Previous year was Earth's warmest on record, according to an worldwide climate report issued Thursday by the National Oceanic and Atmospheric Administration that documents other record-breaking global warming trends of 2016.
The New York Times was forced to issue a correction on Wednesday after a much-hyped report on the Trump administration supposedly attempting to hide a climate change report didn't live up to the expectations they claimed. It also links human-propelled climate change with a decrease in the number of cool nights across the United States since the 1960s and an increase in the number of warm days since the 1980s.
Researchers attribute the record heat to long-term global warming and El Nino.
The amount of carbon dioxide, one of the main greenhouse gases, in the atmosphere climbed to its highest level in 800,000 years, the report found.
Reports, such as the NOAA-supported one released Thursday in the Bulletin of the American Meteorological Society, are "hard to dodge", according to David Schnare, who worked for a short time at the Environmental Protection Agency under Trump and wants the administration to abandon any efforts to tackle climate change.
Sea-level rise is expected to be worse in the Northeast and along the Gulf of Mexico, in part because the land in those regions is naturally subsiding.
In the sensitive polar regions, sea ice in both the Arctic and Antarctic hit record lows.
The condition of the Earth in 2016 is already proof that climate change is not a hoax and, while extreme climate patterns are worrisome, they are not really unexpected anymore. "Whether it's extreme droughts, or extreme floods, or extreme heat waves, when it comes to climate change impacts ... a lot of the most impactful climate related events are extreme events".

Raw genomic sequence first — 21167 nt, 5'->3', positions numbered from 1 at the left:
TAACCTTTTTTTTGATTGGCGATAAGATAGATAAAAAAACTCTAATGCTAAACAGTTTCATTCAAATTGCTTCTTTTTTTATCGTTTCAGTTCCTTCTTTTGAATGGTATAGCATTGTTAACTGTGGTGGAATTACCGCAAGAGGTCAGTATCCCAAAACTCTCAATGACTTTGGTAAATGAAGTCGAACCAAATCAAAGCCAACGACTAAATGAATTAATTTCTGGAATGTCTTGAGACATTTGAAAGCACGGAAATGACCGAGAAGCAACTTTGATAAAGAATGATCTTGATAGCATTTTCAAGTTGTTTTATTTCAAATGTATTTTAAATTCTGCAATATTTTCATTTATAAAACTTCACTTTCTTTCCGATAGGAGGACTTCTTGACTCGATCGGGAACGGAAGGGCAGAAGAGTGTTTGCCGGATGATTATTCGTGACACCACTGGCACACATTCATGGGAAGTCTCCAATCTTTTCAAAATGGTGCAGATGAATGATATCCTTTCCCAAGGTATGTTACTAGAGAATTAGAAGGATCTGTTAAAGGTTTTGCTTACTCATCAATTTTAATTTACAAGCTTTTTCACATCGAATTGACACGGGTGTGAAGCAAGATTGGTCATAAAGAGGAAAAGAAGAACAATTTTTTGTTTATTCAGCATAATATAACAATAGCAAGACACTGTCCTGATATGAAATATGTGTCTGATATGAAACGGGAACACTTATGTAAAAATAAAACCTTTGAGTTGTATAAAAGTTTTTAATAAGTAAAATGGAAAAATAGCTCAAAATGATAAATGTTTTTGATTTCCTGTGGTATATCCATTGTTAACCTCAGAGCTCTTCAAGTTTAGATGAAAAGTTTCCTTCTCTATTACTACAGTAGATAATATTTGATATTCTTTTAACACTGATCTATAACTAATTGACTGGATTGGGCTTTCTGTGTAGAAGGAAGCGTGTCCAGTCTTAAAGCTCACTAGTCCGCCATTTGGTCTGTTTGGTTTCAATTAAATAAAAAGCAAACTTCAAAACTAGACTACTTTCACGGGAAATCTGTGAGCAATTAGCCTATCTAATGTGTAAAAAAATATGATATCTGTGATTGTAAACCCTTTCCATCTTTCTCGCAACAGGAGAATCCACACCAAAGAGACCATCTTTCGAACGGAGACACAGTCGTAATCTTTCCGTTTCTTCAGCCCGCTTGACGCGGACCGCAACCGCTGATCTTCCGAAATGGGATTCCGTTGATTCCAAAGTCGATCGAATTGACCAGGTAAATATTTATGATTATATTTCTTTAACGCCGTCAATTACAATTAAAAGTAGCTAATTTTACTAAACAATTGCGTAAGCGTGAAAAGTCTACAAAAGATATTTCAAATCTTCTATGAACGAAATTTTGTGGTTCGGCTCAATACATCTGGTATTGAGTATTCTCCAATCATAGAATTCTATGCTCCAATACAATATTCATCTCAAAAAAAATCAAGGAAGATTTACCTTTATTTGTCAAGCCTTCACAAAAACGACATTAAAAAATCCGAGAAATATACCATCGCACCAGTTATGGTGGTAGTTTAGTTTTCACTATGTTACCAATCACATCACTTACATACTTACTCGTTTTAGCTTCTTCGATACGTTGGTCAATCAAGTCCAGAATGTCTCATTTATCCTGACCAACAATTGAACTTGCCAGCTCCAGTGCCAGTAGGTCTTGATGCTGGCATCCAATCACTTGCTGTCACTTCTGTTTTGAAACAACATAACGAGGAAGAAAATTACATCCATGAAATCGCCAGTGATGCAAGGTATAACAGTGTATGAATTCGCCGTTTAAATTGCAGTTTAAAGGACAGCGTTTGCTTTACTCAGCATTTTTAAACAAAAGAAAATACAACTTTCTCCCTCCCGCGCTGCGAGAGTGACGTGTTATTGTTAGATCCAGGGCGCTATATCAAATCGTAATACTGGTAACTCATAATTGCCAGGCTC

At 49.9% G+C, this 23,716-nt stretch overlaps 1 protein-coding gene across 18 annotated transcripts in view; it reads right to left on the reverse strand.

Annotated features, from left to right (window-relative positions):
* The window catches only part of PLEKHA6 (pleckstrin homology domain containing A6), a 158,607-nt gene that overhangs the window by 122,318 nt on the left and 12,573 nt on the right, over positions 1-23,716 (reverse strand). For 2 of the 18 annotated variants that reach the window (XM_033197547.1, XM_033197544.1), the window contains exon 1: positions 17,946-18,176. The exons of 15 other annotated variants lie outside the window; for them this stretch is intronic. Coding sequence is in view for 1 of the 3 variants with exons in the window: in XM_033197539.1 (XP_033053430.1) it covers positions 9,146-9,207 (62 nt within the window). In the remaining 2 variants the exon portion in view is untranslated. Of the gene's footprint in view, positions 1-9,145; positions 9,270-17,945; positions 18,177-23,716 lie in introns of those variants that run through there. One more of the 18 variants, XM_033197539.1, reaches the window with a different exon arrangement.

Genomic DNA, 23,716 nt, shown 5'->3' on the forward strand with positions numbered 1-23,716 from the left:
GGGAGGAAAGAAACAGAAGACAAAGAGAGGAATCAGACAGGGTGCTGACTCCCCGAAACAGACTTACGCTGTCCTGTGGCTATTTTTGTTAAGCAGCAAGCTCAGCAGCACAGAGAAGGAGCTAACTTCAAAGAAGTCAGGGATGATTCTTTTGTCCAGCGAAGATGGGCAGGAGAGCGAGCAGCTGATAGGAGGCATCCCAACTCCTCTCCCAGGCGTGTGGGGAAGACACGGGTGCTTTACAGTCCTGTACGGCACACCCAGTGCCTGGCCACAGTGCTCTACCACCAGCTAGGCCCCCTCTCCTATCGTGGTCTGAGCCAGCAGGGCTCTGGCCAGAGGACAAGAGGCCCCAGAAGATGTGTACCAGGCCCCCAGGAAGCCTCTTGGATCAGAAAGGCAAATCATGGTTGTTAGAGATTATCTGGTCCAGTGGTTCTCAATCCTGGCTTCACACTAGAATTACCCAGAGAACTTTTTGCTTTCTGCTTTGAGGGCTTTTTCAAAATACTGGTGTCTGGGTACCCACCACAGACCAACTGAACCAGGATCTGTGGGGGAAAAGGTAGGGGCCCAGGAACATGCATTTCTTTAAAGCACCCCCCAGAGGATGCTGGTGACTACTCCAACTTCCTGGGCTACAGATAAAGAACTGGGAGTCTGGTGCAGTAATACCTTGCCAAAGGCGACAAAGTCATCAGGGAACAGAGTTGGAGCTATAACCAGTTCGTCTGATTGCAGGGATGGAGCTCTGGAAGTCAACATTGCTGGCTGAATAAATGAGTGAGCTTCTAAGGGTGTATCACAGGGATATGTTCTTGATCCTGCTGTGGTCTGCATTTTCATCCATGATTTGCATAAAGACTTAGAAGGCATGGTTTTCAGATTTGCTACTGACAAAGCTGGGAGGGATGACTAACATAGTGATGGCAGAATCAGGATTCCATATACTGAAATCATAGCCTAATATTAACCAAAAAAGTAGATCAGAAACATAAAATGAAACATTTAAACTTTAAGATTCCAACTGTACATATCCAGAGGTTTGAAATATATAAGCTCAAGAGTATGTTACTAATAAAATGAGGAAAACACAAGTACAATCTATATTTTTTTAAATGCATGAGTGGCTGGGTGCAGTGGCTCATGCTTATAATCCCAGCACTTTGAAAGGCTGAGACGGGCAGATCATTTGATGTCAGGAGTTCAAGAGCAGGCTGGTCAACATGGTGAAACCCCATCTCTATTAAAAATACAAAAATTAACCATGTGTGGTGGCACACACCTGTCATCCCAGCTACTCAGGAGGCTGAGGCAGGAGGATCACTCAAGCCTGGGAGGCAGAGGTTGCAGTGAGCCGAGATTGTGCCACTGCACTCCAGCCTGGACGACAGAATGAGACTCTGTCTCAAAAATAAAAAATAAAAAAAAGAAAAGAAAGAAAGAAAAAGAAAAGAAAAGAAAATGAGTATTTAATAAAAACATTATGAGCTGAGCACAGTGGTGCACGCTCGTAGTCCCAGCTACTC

"With climate change, this is the kind of thing we would expect to see".
A new federal report could challenge the Trump administration's dismissive stance on global warming, finding the planet was hotter a year ago than in well over a century of observation and witnessed more climate disruption than perhaps any point in modern history.
Global surface temperature was also the highest on record.
Walsh said, whatever fears scientists might have, he's seen no political interference in the report to date. If greenhouse-gas emissions remain high and few steps are undertaken to better manage water resources, chronic long-lasting shortages - or hydrological drought - are possible by 2100. Global temperatures have increased by about 1.6 degrees over the past 150 years, the study found, and thousands of studies have created "many lines of evidence" to conclude that human activity is primarily behind the changing climate.
In addition, the global average sea level rose to a new record high in 2016, and, according to the new report, was about 3.25 inches (82 mm) higher than that observed in 1993, when satellite record-keeping for sea level began. The increase in the surface temperature of land and ocean in 2016 ranged from 0.45 to 0.56 degrees Celsius.
- The world's glaciers shrank - for the 37th year in a row - by an average of about 3 feet (1 meter).
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